You might want to keep your eyes on the sky this week, as an interesting sight might be visible if you look at the moon at the right time.
This is called a “Da Vinci Glow” or “Earthshine”, an event where a crescent moon is accentuated with the faintly visible lunar surface also visible to the naked eye.
Several factors must align for such a spectacle to be seen, and the phenomenon puzzled some for thousands of years – until Leonardo da Vinci solved the “astronomical riddle” some 500 years ago. , according to NASA.
“For thousands of years humans have marveled at the beauty of this ‘ashen glow,’ or ‘the old moon in the arms of the new moon,'” NASA reported. it was? No one knew until the 16th century, when Leonardo figured it out.”
Here’s what you need to know:
What is Da Vinci Glow or Earthshine?
It turns out that the so-called “Da Vinci Glow” or “Earthshine” is actually “light from the earth reflected from the night side of the Moon”.
“When the sun sets on the moon, it’s dark, but not completely,” NASA reports. “There is always a source of light in the sky: the Earth. Our own planet lights up the lunar night 50 times brighter than a full moon, producing the Cinder Glow.
Adler Planetarium astronomer Geza Gyuk said it’s this light from Earth that makes the rest of the moon somewhat visible, even when it’s not receiving sunlight.
“Earth light – like moonlight here on Earth – is quite strong. It is strong enough that we can sometimes see the dark part of the moon that does not receive direct sunlight,” Gyuk said. to NBC Chicago via email.
When the earth illuminates the dark part of the moon, skywatchers can see a bright crescent moon, with the shape of the full moon still dimly visible around it.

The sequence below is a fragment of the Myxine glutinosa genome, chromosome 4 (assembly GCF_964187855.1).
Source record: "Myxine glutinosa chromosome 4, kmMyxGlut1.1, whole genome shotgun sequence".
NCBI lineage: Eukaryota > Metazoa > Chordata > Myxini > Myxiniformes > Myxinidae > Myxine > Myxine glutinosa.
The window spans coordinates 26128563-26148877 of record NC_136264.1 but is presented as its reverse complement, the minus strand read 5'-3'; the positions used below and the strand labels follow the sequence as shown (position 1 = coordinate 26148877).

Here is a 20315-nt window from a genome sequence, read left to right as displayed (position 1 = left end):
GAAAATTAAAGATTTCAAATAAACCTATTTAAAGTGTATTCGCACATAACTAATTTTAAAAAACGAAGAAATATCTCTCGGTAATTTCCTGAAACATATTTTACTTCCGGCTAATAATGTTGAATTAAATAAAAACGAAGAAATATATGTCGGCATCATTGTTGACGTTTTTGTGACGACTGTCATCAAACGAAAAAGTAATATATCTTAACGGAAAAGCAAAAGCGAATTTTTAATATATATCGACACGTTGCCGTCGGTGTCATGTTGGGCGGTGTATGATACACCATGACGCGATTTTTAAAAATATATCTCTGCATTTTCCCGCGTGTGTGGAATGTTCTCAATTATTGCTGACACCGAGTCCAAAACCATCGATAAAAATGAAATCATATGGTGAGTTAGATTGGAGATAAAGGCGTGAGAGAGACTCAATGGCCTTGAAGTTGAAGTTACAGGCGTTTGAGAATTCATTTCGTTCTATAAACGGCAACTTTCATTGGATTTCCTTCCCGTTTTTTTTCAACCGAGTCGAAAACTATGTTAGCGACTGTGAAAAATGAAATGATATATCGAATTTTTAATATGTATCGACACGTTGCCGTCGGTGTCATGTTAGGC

“When the conditions are right, a crescent moon is seen which is directly illuminated by the sun and, ‘cradled within’, the rest of the moon illuminated by Earthshine. Earthshine is the light that hit the Earth, bounced and then hit the moon,” Gyuk said.
It got its name when Da Vinci managed to figure out what caused the phenomenon.
“(Da Vinci) thought it was probably reflections off the oceans. It turns out that most of the light reflected from Earth comes from the clouds and not the oceans, but the basic idea that Earthshine on the moon is reflected light is still correct,” Gyuk said.
It also has names like “ashlight” or “the old moon in the arms of the new moon”.
What must happen for you to see it?
According to Live Science, “It is only possible to see Da Vinci glowing when a thin crescent moon is visible near the horizon during the last days and first days of the moon’s Earth orbit,” which happens this weekend and into next week.
When can you see it?
The best times to see the Da Vinci Glow are in the days before and after new moons, according to Timeanddate.com. A new moon is predicted for May 19.
The Almanac reports that the best times of day to watch are in the evening after sunset or just before dawn.
According to Live Science, the following dates will be the best days to watch within an hour of sunset:
- Sunday May 21
- Monday May 22
- tuesday 23 may